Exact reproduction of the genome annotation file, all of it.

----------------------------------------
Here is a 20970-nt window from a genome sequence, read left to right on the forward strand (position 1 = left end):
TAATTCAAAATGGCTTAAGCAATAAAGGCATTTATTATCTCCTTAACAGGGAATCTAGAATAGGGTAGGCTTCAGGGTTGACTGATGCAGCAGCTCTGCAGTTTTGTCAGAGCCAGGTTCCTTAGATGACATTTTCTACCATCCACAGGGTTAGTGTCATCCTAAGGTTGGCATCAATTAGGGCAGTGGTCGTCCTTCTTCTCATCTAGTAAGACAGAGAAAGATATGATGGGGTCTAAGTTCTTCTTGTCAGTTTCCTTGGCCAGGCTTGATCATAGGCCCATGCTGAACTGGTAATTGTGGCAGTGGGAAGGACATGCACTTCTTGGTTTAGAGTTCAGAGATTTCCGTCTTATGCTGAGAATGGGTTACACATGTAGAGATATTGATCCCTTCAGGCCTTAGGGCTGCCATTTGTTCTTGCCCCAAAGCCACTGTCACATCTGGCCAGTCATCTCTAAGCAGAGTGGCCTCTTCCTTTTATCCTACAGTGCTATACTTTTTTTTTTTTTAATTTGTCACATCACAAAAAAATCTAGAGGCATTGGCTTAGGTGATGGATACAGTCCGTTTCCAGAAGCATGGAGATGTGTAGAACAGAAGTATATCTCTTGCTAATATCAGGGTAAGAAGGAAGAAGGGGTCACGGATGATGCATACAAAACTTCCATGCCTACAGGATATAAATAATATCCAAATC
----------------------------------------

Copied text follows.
Here is a 20970-nt window from a genome sequence, read left to right on the forward strand (position 1 = left end):
TAATTCAAAATGGCTTAAGCAATAAAGGCATTTATTATCTCCTTAACAGGGAATCTAGAATAGGGTAGGCTTCAGGGTTGACTGATGCAGCAGCTCTGCAGTTTTGTCAGAGCCAGGTTCCTTAGATGACATTTTCTACCATCCACAGGGTTAGTGTCATCCTAAGGTTGGCATCAATTAGGGCAGTGGTCGTCCTTCTTCTCATCTAGTAAGACAGAGAAAGATATGATGGGGTCTAAGTTCTTCTTGTCAGTTTCCTTGGCCAGGCTTGATCATAGGCCCATGCTGAACTGGTAATTGTGGCAGTGGGAAGGACATGCACTTCTTGGTTTAGAGTTCAGAGATTTCCGTCTTATGCTGAGAATGGGTTACACATGTAGAGATATTGATCCCTTCAGGCCTTAGGGCTGCCATTTGTTCTTGCCCCAAAGCCACTGTCACATCTGGCCAGTCATCTCTAAGCAGAGTGGCCTCTTCCTTTTATCCTACAGTGCTATACTTTTTTTTTTTTTAATTTGTCACATCACAAAAAAATCTAGAGGCATTGGCTTAGGTGATGGATACAGTCCGTTTCCAGAAGCATGGAGATGTGTAGAACAGAAGTATATCTCTTGCTAATATCAGGGTAAGAAGGAAGAAGGGGTCACGGATGATGCATACAAAACTTCCATGCCTACAGGATATAAATAATATCCAAATC